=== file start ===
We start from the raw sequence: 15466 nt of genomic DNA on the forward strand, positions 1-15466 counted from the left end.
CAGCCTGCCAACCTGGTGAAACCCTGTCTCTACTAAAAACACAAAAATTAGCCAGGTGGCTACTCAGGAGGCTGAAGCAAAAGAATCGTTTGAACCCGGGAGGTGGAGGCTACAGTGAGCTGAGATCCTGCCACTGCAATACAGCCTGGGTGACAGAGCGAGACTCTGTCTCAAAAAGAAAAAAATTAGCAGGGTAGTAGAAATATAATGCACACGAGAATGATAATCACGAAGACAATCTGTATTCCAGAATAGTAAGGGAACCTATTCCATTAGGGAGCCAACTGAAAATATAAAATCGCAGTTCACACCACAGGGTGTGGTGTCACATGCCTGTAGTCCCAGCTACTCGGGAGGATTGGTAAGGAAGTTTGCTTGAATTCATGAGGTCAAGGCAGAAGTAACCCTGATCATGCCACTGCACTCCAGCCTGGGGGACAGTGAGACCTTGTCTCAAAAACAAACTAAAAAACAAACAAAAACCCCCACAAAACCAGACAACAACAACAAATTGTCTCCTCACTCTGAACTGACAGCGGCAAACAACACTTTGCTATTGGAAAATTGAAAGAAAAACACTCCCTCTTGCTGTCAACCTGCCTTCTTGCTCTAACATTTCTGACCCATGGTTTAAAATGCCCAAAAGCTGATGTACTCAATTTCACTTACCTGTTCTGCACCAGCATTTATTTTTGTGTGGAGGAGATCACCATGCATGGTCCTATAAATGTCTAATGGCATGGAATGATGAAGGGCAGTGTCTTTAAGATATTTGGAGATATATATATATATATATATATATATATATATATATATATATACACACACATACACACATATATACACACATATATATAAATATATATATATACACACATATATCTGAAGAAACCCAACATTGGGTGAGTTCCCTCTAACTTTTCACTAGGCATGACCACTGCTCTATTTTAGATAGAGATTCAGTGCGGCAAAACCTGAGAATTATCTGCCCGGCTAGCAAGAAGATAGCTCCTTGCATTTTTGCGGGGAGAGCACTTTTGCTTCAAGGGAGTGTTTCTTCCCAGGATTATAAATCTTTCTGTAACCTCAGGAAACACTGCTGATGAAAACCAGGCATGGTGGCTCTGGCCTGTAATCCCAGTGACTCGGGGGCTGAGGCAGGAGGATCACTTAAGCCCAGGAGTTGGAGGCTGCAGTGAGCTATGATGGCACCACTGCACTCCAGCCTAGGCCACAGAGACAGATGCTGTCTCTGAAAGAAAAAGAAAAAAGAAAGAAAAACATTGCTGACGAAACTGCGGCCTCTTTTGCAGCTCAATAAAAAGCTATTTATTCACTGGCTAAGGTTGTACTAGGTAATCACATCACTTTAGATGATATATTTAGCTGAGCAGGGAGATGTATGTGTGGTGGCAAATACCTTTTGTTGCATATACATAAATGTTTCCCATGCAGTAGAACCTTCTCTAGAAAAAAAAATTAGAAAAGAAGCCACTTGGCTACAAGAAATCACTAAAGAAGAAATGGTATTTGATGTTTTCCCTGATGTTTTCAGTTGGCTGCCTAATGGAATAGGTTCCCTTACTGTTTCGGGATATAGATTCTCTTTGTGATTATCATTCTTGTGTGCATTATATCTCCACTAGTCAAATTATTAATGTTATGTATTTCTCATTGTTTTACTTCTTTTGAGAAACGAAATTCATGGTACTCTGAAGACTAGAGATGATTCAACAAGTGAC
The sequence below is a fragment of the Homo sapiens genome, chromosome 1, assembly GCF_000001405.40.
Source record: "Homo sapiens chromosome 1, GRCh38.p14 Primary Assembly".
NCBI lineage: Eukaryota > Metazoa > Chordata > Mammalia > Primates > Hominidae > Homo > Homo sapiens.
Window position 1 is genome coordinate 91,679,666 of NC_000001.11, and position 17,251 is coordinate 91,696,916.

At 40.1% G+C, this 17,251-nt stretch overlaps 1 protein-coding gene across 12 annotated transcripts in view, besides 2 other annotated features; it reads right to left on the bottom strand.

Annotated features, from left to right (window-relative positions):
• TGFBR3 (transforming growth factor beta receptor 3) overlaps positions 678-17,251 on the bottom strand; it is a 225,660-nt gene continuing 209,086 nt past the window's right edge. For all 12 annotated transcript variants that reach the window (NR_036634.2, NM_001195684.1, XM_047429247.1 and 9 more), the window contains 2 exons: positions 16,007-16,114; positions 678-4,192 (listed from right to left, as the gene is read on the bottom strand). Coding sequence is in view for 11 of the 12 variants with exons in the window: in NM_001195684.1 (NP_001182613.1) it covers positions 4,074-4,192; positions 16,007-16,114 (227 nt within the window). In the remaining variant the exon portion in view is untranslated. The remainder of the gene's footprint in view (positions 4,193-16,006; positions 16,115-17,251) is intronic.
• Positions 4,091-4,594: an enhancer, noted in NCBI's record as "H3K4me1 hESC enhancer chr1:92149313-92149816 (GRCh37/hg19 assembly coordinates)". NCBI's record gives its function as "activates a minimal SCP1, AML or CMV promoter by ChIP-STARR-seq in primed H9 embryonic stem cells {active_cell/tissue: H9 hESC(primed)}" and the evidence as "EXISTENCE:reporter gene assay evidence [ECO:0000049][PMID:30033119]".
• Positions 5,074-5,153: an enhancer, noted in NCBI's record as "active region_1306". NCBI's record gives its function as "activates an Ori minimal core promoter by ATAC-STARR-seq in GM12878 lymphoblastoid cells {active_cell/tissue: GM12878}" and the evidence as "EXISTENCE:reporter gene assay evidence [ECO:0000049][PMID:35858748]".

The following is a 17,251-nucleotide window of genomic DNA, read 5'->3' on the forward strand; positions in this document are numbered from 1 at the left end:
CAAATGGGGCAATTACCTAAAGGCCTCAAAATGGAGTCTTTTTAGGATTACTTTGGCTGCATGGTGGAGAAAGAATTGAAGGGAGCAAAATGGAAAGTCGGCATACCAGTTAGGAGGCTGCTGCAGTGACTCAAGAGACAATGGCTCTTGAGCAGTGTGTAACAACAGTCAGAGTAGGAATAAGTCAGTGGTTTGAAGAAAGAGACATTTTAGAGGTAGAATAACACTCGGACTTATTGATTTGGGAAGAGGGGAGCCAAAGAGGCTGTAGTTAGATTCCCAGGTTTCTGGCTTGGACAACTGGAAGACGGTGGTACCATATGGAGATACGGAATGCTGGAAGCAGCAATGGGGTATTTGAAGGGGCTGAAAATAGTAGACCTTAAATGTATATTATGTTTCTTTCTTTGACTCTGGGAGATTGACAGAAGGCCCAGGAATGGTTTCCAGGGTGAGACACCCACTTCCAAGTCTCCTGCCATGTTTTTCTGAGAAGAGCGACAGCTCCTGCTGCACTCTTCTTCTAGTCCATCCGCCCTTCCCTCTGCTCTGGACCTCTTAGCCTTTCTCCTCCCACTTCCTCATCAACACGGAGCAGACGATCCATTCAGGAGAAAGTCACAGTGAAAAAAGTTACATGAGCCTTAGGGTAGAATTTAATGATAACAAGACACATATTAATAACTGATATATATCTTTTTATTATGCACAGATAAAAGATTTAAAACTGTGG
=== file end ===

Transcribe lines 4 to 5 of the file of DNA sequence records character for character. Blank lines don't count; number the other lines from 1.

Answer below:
Source record: "Homo sapiens chromosome 1, GRCh38.p14 Primary Assembly".
NCBI lineage: Eukaryota > Metazoa > Chordata > Mammalia > Primates > Hominidae > Homo > Homo sapiens.